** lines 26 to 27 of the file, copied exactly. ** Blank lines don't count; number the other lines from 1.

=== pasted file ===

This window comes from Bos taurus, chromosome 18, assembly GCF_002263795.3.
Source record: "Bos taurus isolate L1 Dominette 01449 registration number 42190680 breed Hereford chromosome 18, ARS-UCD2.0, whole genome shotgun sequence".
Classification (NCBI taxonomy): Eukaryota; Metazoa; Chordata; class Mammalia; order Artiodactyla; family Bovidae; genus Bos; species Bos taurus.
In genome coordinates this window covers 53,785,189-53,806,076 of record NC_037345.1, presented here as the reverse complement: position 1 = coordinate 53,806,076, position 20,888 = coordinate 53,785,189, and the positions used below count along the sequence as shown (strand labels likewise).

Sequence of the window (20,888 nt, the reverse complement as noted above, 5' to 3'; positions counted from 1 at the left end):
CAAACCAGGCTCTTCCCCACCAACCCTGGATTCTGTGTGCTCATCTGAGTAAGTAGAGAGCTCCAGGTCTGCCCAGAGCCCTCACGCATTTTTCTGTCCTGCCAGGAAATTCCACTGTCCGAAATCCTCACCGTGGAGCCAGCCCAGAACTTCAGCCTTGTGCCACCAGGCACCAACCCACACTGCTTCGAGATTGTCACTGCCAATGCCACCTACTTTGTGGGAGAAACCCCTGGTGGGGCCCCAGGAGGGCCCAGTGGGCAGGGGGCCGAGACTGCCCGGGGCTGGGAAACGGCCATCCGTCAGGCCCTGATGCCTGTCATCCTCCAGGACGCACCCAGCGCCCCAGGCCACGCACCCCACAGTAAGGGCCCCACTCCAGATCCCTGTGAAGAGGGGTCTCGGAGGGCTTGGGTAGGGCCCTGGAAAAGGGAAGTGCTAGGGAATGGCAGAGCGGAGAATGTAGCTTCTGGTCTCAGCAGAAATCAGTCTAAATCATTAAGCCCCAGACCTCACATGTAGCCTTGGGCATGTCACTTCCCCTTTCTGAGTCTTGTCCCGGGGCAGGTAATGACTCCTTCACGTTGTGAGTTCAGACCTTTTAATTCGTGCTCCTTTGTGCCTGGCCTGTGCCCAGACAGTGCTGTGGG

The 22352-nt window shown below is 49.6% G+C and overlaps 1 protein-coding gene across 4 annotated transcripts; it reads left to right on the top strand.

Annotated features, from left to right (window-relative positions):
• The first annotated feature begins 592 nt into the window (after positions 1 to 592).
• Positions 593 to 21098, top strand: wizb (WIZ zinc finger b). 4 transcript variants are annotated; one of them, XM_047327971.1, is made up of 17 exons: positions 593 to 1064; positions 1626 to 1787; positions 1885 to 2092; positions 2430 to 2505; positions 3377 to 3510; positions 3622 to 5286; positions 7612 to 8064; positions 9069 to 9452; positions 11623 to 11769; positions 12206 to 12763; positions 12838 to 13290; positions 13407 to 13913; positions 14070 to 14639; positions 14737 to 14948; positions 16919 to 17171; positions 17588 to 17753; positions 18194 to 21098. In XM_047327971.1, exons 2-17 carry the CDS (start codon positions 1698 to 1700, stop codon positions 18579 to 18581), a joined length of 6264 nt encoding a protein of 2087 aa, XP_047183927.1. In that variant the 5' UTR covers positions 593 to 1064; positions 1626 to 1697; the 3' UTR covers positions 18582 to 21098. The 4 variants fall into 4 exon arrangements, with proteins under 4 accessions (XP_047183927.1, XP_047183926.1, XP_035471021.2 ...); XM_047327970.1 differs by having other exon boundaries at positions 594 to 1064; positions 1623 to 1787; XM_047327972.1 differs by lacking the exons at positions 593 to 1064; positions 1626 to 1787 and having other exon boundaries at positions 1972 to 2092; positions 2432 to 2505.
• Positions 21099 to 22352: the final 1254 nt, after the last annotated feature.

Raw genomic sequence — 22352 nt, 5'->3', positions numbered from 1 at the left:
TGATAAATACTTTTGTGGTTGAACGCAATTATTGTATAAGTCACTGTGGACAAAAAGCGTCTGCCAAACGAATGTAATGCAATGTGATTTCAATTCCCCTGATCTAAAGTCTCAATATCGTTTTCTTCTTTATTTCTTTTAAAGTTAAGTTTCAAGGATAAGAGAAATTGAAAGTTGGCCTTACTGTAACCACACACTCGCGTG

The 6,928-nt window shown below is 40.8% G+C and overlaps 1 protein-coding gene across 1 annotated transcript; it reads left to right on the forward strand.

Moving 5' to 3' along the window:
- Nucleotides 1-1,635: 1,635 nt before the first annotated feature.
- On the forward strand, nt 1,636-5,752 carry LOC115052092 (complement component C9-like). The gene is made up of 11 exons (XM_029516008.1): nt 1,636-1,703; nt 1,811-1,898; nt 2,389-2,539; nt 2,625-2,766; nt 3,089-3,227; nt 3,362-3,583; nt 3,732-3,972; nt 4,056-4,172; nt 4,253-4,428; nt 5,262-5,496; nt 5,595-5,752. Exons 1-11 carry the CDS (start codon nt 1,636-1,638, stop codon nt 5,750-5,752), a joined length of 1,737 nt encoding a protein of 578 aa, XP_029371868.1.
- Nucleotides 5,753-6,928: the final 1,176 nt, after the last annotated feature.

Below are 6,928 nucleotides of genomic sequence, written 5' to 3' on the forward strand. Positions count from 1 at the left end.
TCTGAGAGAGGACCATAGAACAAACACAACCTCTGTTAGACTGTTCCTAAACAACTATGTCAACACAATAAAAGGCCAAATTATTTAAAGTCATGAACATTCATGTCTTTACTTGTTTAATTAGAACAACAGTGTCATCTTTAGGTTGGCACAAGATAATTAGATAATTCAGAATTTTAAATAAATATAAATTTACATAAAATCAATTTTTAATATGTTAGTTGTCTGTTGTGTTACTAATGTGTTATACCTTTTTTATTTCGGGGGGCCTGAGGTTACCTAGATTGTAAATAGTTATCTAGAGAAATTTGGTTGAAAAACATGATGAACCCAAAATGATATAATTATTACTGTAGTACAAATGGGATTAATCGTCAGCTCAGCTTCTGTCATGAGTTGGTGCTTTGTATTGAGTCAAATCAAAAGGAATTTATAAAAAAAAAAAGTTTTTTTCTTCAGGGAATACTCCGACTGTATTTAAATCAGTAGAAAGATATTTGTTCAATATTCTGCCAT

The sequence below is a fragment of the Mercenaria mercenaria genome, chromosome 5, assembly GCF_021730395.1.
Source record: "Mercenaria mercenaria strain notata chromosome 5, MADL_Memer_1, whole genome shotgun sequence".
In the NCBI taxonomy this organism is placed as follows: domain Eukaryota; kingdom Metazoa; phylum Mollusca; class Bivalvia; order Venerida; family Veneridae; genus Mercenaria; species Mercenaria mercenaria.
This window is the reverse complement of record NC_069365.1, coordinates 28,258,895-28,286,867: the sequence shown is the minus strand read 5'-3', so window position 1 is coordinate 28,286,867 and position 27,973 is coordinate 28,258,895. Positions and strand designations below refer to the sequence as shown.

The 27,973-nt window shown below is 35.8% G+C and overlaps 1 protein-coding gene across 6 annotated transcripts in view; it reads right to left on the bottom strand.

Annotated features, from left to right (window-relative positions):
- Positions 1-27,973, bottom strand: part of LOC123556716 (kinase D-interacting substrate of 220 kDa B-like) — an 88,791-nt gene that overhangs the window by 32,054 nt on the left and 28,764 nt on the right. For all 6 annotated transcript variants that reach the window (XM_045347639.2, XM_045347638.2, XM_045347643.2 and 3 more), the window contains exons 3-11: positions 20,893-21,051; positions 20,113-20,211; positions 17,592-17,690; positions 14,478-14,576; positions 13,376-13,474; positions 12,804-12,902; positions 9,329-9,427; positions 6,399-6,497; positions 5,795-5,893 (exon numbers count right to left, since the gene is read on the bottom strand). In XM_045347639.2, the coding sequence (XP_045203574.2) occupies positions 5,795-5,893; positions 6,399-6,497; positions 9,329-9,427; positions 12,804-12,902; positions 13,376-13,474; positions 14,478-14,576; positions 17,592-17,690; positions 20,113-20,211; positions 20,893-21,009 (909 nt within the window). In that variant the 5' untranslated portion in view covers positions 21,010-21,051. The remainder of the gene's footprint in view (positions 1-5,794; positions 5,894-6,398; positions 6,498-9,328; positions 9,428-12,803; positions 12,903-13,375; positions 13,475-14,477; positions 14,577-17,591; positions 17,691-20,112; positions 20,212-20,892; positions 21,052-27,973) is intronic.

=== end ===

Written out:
Annotated features, from left to right (window-relative positions):
- Positions 1-27,973, bottom strand: part of LOC123556716 (kinase D-interacting substrate of 220 kDa B-like) — an 88,791-nt gene that overhangs the window by 32,054 nt on the left and 28,764 nt on the right. For all 6 annotated transcript variants that reach the window (XM_045347639.2, XM_045347638.2, XM_045347643.2 and 3 more), the window contains exons 3-11: positions 20,893-21,051; positions 20,113-20,211; positions 17,592-17,690; positions 14,478-14,576; positions 13,376-13,474; positions 12,804-12,902; positions 9,329-9,427; positions 6,399-6,497; positions 5,795-5,893 (exon numbers count right to left, since the gene is read on the bottom strand). In XM_045347639.2, the coding sequence (XP_045203574.2) occupies positions 5,795-5,893; positions 6,399-6,497; positions 9,329-9,427; positions 12,804-12,902; positions 13,376-13,474; positions 14,478-14,576; positions 17,592-17,690; positions 20,113-20,211; positions 20,893-21,009 (909 nt within the window). In that variant the 5' untranslated portion in view covers positions 21,010-21,051. The remainder of the gene's footprint in view (positions 1-5,794; positions 5,894-6,398; positions 6,498-9,328; positions 9,428-12,803; positions 12,903-13,375; positions 13,475-14,477; positions 14,577-17,591; positions 17,691-20,112; positions 20,212-20,892; positions 21,052-27,973) is intronic.